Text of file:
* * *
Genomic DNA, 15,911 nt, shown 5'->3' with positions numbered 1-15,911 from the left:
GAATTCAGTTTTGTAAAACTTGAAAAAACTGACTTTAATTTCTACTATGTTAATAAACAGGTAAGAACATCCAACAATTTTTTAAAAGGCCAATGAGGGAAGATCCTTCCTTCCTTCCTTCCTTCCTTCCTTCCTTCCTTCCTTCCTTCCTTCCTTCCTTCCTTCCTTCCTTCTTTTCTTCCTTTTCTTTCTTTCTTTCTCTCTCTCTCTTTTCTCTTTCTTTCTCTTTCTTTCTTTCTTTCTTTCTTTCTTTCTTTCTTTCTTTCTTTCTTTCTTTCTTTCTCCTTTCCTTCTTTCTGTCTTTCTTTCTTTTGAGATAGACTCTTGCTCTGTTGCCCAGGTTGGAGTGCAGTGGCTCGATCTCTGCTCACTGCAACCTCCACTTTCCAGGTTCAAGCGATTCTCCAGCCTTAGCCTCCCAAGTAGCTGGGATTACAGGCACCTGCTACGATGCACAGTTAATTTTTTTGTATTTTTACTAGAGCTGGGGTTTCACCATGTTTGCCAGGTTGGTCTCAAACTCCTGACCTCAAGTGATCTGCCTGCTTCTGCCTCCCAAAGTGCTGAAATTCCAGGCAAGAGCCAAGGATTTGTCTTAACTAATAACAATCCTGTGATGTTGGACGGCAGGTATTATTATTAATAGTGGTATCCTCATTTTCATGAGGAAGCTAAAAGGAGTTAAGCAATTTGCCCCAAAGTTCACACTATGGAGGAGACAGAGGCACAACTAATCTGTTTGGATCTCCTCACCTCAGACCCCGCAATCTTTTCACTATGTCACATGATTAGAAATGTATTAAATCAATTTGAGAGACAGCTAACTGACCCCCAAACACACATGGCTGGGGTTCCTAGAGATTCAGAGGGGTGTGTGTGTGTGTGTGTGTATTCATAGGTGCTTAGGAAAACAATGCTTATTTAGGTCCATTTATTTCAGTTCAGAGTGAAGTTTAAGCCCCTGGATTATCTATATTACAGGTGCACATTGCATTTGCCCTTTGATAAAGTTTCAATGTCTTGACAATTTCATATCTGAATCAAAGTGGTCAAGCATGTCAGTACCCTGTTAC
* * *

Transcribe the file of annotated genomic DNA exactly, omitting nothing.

Genomic DNA, 15,911 nt, shown 5'->3' with positions numbered 1-15,911 from the left:
GAATTCAGTTTTGTAAAACTTGAAAAAACTGACTTTAATTTCTACTATGTTAATAAACAGGTAAGAACATCCAACAATTTTTTAAAAGGCCAATGAGGGAAGATCCTTCCTTCCTTCCTTCCTTCCTTCCTTCCTTCCTTCCTTCCTTCCTTCCTTCCTTCCTTCCTTCCTTCTTTTCTTCCTTTTCTTTCTTTCTTTCTCTCTCTCTCTTTTCTCTTTCTTTCTCTTTCTTTCTTTCTTTCTTTCTTTCTTTCTTTCTTTCTTTCTTTCTTTCTTTCTTTCTCCTTTCCTTCTTTCTGTCTTTCTTTCTTTTGAGATAGACTCTTGCTCTGTTGCCCAGGTTGGAGTGCAGTGGCTCGATCTCTGCTCACTGCAACCTCCACTTTCCAGGTTCAAGCGATTCTCCAGCCTTAGCCTCCCAAGTAGCTGGGATTACAGGCACCTGCTACGATGCACAGTTAATTTTTTTGTATTTTTACTAGAGCTGGGGTTTCACCATGTTTGCCAGGTTGGTCTCAAACTCCTGACCTCAAGTGATCTGCCTGCTTCTGCCTCCCAAAGTGCTGAAATTCCAGGCAAGAGCCAAGGATTTGTCTTAACTAATAACAATCCTGTGATGTTGGACGGCAGGTATTATTATTAATAGTGGTATCCTCATTTTCATGAGGAAGCTAAAAGGAGTTAAGCAATTTGCCCCAAAGTTCACACTATGGAGGAGACAGAGGCACAACTAATCTGTTTGGATCTCCTCACCTCAGACCCCGCAATCTTTTCACTATGTCACATGATTAGAAATGTATTAAATCAATTTGAGAGACAGCTAACTGACCCCCAAACACACATGGCTGGGGTTCCTAGAGATTCAGAGGGGTGTGTGTGTGTGTGTGTGTATTCATAGGTGCTTAGGAAAACAATGCTTATTTAGGTCCATTTATTTCAGTTCAGAGTGAAGTTTAAGCCCCTGGATTATCTATATTACAGGTGCACATTGCATTTGCCCTTTGATAAAGTTTCAATGTCTTGACAATTTCATATCTGAATCAAAGTGGTCAAGCATGTCAGTACCCTGTTAC